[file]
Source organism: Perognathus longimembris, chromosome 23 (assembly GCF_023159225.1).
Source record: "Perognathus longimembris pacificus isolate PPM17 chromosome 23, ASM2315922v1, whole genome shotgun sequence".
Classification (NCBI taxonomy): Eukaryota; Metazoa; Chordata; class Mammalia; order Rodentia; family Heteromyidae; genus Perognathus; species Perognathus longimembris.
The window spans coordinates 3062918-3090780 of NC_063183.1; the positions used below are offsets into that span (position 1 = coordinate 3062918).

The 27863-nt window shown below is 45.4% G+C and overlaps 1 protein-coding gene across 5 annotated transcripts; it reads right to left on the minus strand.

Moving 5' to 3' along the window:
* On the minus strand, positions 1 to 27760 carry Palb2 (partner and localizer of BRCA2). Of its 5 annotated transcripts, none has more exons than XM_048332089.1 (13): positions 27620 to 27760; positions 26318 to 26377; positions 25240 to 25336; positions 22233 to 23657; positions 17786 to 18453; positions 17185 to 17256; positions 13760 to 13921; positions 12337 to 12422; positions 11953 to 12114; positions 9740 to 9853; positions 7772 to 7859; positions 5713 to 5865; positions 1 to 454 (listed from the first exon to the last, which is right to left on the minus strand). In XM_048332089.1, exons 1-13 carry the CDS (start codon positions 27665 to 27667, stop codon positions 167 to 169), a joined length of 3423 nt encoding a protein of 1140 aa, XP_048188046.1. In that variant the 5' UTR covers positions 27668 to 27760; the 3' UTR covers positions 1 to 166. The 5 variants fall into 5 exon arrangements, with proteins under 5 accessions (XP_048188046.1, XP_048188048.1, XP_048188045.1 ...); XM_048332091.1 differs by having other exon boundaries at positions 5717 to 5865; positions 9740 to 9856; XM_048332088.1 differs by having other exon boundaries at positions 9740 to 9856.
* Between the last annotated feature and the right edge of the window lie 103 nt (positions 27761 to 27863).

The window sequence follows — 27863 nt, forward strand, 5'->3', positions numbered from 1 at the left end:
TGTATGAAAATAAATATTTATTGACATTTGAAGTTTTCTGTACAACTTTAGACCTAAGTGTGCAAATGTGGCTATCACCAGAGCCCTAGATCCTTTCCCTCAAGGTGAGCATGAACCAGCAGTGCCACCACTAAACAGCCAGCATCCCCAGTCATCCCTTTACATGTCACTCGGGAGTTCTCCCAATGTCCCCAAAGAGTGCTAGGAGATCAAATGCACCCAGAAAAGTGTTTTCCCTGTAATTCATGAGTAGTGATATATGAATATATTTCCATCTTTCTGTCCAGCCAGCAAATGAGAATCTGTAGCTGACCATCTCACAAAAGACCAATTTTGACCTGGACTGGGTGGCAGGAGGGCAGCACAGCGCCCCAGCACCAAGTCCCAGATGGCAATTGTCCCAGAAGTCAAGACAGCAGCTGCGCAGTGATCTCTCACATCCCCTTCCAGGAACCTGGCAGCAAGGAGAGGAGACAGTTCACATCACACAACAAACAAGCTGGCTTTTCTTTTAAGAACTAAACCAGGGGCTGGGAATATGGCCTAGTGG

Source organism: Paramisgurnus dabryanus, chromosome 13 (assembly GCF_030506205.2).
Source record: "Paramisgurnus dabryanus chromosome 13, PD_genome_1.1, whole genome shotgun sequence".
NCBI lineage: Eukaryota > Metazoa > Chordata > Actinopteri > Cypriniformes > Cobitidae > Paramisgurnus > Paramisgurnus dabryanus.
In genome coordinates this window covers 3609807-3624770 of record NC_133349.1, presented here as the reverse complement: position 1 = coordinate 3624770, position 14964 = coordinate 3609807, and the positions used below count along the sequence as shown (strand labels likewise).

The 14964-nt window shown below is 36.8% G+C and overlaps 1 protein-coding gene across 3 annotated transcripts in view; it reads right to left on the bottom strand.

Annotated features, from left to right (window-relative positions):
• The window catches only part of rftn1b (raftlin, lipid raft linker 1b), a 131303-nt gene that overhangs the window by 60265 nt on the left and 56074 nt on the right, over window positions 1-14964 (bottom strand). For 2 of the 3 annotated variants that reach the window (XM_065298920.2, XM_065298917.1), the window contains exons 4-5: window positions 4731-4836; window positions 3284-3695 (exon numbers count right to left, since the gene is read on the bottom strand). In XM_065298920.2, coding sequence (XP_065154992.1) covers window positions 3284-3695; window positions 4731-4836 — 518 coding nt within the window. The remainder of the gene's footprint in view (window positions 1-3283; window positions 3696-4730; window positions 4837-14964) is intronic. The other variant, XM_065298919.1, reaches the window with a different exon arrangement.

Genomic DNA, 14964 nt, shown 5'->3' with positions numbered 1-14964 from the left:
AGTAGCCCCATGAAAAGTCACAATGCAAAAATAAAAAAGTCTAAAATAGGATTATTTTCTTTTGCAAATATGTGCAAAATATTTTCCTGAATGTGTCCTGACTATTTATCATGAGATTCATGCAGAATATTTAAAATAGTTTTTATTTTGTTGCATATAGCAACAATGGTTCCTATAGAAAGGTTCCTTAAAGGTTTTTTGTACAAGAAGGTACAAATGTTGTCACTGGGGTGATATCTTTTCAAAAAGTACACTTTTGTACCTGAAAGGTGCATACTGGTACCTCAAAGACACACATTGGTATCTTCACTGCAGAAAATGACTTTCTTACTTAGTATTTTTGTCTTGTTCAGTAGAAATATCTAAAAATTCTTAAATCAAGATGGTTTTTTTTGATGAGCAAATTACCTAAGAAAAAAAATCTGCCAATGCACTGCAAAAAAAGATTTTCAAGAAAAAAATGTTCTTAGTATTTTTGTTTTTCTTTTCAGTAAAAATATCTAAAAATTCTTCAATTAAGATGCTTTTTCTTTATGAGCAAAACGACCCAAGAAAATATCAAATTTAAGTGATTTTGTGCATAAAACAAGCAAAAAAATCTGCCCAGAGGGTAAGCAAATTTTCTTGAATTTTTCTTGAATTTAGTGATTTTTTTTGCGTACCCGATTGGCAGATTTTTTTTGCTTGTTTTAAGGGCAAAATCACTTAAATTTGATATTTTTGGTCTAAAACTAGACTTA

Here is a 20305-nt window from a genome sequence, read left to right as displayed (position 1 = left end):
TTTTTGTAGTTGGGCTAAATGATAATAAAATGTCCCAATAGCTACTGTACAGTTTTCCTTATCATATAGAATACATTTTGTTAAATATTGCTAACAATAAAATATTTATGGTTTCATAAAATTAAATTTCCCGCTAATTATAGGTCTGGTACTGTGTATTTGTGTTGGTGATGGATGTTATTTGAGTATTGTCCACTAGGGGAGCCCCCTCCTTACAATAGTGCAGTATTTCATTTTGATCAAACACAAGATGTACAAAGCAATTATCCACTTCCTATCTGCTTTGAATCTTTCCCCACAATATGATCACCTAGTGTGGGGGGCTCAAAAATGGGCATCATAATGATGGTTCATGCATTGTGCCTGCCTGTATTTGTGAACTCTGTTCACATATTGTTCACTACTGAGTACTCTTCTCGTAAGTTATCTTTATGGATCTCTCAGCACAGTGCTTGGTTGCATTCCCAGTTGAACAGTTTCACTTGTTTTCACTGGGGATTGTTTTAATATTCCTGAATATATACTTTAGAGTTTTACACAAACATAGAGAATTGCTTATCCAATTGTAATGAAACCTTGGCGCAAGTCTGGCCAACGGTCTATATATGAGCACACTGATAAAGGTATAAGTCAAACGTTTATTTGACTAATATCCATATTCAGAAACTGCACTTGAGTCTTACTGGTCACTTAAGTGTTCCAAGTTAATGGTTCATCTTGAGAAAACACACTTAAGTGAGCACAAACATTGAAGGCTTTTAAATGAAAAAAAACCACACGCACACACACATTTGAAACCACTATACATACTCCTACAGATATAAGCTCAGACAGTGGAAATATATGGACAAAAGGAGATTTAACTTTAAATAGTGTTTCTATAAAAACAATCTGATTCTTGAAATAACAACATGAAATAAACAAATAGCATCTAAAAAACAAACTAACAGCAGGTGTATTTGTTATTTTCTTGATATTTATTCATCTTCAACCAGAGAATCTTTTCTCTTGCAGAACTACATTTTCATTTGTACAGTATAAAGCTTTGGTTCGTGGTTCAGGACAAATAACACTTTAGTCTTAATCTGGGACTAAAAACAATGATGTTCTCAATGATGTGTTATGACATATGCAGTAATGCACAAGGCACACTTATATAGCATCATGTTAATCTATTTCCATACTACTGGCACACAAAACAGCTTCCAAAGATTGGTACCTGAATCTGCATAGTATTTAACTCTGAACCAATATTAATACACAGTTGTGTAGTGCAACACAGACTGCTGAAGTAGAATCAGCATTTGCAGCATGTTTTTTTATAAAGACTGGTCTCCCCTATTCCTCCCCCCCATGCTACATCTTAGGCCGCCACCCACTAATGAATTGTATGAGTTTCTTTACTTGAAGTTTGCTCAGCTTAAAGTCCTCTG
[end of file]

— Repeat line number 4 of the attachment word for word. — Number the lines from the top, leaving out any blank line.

The window spans coordinates 3062918-3090780 of NC_063183.1; the positions used below are offsets into that span (position 1 = coordinate 3062918).